Japan Reviews Wrestling

P’s Party 48 Live Stream Thoughts

July 8, 2020 in Tokyo, Japan

The future for P’s Party (“short” for Peace Party), Ice Ribbon’s related promotion run by Tequila Saya focusing on newer wrestlers, was uncertain when Saya retired from in-ring competition at the end of 2019.

However Saya stayed involved with Ice Ribbon in a commentary capacity, and after five months in limbo P’s Party would return in May as a weekly show (with of course no live audience at the time). P’s Party is a lot of fun and I was thrilled to see it come back.

Ps Party is broadcast on Ice Ribbon’s Nico Nico channel. During June there was a small additional ppv price for the live viewings, but all P’s Party shows go up as part of the subscription service as replays. Now with small audiences starting to be allowed again, P’s Party is back to a two week schedule and fully included in the channel subscription even for live viewing.

I’ve been especially thrilled to see Diana’s Madeline and Haruka Umesaki as regulars since the restart (although Haruka isn’t on this show), along with other guests as well as of course Ice Ribbon’s own rookies (and a great selection of veterans sprinkled in for them to work with and learn from).

There was a particularly special guest this time around: Wave’s HIRO’e is appearing on both of this month’s P’s Party shows as she approaches her retirement.

Saya herself is on commentary.

Side note: During the no audience time period Ice Ribbon put in new lights in the dojo. They’re great for visibility (and likely great for Shutter Ribbon events as well), although do take just a little getting used to as brighter lights mean the shadows of the ropes and wrestlers are more noticeable and the mat’s a bit bright itself (the logos on the back part of the mat are pretty much completely washed out).

P’s Party 48

1) Tsukushi vs Honori Hana

Honori is a first year rookie from SEAdLINNNG, and looked good in her debut against SEAdLINNNG champion Arisa Nakajima on 12/23/19 (the only match I’ve seen in her in previously).

A little awkward at first, but they got on the same page quick. Honori impressively hits pretty much as hard as Tsukushi (who’s known for vicious shots) during an early forearm exchange.

Emphatic win for Tsukushi with a small flurry of offense for Honori in the middle. Good for what it was, and it was nice to see Honori in P’s Party. I hope she comes back.

Tsukushi’s issues with referee Mio continued as she was being a brat and antagonizing Mio (including tieing her up with Honori for the rope dropkick, although that backfired when Mio couldn’t count her subsequent cover). After the match Mio calls Tsukushi back to the ring and Yappy (and later Totoro) come out to seemingly continue to story of trying to get Tsukushi to respect the rules. Lost cause.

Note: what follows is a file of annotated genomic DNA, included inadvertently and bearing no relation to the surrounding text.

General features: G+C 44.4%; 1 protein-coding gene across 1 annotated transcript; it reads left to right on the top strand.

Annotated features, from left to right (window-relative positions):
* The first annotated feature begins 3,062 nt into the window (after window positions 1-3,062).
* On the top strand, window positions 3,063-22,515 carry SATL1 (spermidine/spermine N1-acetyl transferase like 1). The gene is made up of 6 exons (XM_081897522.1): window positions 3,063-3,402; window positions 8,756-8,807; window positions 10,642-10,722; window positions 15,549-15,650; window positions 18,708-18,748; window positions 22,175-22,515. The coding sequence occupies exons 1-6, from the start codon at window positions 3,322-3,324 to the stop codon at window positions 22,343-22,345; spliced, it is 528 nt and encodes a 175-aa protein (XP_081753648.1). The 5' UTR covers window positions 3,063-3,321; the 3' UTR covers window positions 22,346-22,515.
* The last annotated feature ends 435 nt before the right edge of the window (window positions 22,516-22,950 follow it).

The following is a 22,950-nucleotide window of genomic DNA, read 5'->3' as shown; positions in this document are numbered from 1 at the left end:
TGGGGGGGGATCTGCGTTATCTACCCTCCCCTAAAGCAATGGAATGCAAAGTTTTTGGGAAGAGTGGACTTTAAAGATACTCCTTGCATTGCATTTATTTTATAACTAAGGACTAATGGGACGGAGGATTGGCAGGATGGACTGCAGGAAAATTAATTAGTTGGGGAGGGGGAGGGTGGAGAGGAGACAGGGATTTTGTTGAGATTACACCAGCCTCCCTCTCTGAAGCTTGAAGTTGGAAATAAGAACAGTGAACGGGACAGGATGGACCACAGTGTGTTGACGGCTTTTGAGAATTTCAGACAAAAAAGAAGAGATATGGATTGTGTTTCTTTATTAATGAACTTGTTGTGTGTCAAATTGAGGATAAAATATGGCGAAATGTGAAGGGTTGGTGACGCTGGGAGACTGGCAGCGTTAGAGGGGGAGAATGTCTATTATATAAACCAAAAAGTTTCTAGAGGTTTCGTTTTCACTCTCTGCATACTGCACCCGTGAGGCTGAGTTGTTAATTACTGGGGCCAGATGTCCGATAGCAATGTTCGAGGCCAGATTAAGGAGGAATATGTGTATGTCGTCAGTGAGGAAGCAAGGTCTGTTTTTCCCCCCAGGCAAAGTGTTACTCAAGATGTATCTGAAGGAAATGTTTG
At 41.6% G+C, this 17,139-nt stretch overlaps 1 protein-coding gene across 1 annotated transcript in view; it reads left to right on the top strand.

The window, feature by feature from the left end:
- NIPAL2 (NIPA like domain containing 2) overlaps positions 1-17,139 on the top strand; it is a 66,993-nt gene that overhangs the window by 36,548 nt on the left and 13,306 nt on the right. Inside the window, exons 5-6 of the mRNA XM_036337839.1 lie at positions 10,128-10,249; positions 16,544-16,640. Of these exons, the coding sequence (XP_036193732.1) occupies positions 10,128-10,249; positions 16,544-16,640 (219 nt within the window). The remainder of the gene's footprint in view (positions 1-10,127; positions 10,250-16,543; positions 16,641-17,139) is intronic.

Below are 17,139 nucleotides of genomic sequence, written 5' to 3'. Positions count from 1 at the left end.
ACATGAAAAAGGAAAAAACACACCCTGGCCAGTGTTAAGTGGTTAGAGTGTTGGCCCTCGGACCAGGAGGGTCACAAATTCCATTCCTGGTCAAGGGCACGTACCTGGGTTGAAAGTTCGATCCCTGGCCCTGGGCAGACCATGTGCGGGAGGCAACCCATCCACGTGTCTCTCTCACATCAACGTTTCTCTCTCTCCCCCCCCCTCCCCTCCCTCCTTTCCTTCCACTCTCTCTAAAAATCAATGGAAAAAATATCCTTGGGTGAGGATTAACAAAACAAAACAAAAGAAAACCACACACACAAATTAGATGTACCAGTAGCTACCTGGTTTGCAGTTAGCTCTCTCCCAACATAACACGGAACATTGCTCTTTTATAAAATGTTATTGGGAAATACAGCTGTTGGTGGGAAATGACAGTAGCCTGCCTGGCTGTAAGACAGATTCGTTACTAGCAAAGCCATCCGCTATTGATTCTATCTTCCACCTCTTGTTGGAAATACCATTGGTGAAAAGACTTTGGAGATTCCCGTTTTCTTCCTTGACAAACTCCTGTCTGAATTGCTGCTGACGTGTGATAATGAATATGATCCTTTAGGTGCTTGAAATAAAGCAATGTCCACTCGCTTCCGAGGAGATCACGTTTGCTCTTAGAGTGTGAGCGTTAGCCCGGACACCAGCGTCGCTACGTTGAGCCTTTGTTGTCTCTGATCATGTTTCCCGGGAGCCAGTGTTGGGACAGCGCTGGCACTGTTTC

2) Uno Matsuya & Yappy vs Thekla & Satsuki Totoro

Preview of Uno’s upcoming shot at Thekla’s WUW World Championess title this Sunday at “Ice Ribbon in 176BOX” with them on opposing sides here.

Solid tag match that did a good job of building tension for Sunday, with strong support from Totoro and Yappy. I really like how Yappy is turning her facelock spin into a facebuster at the end now. Looks vicious.

Thelka & Totoro were in firm control late, but Uno reverses a fireman’s carry into a cross armbreaker and makes Totoro submit for the win. Nice establishment of that hold as a real threat going into Uno’s title match.

3) Banny Oikawa & Madeline vs Suzu Suzuki & Rina Shingaki

Partners Banny & Madeline faced in a singles match at P’s Party 44. They’ll make an amusing team. As with that match when she stole it for some posing, Madeline is still fascinated by Banny’s tail here.

Rina’s been a P’s Party regular since early on and it’s been great to see her develop. She’s actually the most senior wrestler in this match experience-wise at just over two years.

Don’t know if this is still a minority opinion, but I greatly prefer Suzu’s new gimmick and style to the Chirin Chirin days. She looked great here, and her sections against Madeline were a treat. Also, late in the match Suzu avoided a high kick from Banny with the smoothest matrix evasion I’ve seen.

Banny’s still a bit awkward with ring positioning , etc at times, but nothing too bad or too often, the effort is always there, and she’s continually improving bit by bit. Mid-match she hit a beautiful through-the-legs trip into a bridging pinfall attempt.

Suzu & Rina taunted their opponents heavily mid-match with the appropriation of Madeline’s batons for both aid in applying simultaneous camel clutches and a bit of showboating.

Rina pinned Banny after turning what looked like an attempted armbar taken down into a rollup. Banny hit hard, and I’m glad she was up and seemed to be moving ok afterwards. Fun match.

4) Nao Ishikawa vs HIRO’e

Nao debuted during the no audience period at Ice Ribbon 1039 on May 2 in the main event teaming with Suzu against reigning International Ribbon Tag Title holders the Dropkickers (Tsukasa Fujimoto & Tsukushi), and has looked really sharp. She’s been in several main events of both Ice Ribbon dojo shows and P’s Party events in her short two month career so far, and gets a big spotlight here in a singles match in the main event as one of HIRO’e’s final opponents.

Nice, energetic match. Nao’s really good at using the basics to build her end of the match and push her skills and repertoire a bit more each time out. Cool to get a few more opportunities to see HIRO’e before she the end of her career too.

Nao puts up a good fight, but HIRO’e eventually wins with a backdrop suplex.

This was a straightforward, enjoyable show with something different in each match and a bunch of interesting pairings. Nothing earth-shattering, but that’s not the point of P’s Party in the first place. Definitely recommend checking out this and the P’s Party back catalogue in general.

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